Cuillin Hills, Isle of Skye: Stay cozy like the Scottish, practice corrie.

Cuillin Hills, Isle of Skye: Stay cozy like the Scottish, practice corrie.Paul Lucas, Collective Commons.

Move over hygge, the Danish term referring to coziness and comfort, this year we’re all about Scottish coorie.

We had hygge, we had lagoom. So let 2020 be the year of Coorie. A word that originates in Scotland, coorie has historically been used as a verb when you want to snuggle with someone against cold weather. But only recently has it started to become used to describe a way of life. 

Gabriella Bennett, author of The Art of Coorie, says the word is "used to describe a feeling of cool, contemporary Caledonia. One that looks forward while also paying respect to our oldest traditions".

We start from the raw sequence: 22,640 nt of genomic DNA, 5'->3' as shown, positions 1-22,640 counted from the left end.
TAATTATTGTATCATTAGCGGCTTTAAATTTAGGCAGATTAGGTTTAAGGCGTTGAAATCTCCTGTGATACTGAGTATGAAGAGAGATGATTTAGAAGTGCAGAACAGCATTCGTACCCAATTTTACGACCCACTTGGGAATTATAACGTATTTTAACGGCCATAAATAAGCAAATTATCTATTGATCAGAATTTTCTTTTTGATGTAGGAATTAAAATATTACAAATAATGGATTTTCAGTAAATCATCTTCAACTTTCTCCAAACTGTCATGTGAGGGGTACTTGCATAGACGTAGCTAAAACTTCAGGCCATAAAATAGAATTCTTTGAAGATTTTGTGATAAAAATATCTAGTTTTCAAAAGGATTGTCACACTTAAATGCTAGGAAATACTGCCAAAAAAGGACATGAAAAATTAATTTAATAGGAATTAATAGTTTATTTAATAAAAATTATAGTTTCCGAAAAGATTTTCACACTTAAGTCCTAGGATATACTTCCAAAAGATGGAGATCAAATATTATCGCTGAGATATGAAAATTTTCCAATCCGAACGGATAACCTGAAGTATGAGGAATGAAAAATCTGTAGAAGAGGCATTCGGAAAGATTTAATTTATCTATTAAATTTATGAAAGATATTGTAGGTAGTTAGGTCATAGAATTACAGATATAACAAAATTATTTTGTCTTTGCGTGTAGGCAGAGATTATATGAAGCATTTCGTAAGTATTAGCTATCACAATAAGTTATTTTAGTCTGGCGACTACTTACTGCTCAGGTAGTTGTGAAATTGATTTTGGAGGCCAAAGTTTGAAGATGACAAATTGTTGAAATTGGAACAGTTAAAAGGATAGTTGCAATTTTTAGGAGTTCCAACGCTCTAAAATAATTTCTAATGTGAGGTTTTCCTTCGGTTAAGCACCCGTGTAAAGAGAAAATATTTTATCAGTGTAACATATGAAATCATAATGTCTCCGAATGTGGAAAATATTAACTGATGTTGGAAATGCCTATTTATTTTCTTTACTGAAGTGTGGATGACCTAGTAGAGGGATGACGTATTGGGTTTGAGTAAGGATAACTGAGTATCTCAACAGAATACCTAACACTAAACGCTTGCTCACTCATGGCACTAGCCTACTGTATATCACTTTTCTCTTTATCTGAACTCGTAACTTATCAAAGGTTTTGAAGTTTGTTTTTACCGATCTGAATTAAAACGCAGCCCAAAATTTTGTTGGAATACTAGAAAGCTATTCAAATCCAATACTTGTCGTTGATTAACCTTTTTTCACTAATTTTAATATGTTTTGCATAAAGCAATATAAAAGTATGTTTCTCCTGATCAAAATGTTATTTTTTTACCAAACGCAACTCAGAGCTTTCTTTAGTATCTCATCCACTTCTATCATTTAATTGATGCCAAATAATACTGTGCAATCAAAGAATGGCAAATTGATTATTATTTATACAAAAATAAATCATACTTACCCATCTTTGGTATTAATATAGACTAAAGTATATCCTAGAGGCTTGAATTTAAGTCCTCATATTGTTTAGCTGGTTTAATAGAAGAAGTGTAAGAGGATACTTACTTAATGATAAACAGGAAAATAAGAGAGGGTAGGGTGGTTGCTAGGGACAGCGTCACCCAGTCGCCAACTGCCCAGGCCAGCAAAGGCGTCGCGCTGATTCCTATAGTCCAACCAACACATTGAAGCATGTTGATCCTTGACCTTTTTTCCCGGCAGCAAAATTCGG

The aim of corrie is "to try to lead a quieter existence where the endless pursuit of work is balanced by small pleasures," she wrote in The Times

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How do we coorie? 

By appreciating the small things in life. Coorie as a way of life means settling in, chatting to friends and family and appreciating where you are and who you’re with. Instead of adopting a new interior trend, or loading up on cushions and candles, coorie encourages you to bunker down, enjoy what you already have and appreciate all that surrounds you. Much like people did hundreds of years ago. So instead of buying a new blanket, use the one you have with extra love. Instead of heading for an expensive dinner, appreciate hearty pub grub in your local with great company. Basically, be content with what you have. 

Read more: The Scottish Borders - five days in paradise

What’s it history?

Coorie comes from Old Scots and was recently named as a big trend for tourism from Visit Scotland, who said: “Based on an old Scottish word for feeling snug, sheltered and warm, Còsagach has been identified as a top trend for next year by VisitScotland.”

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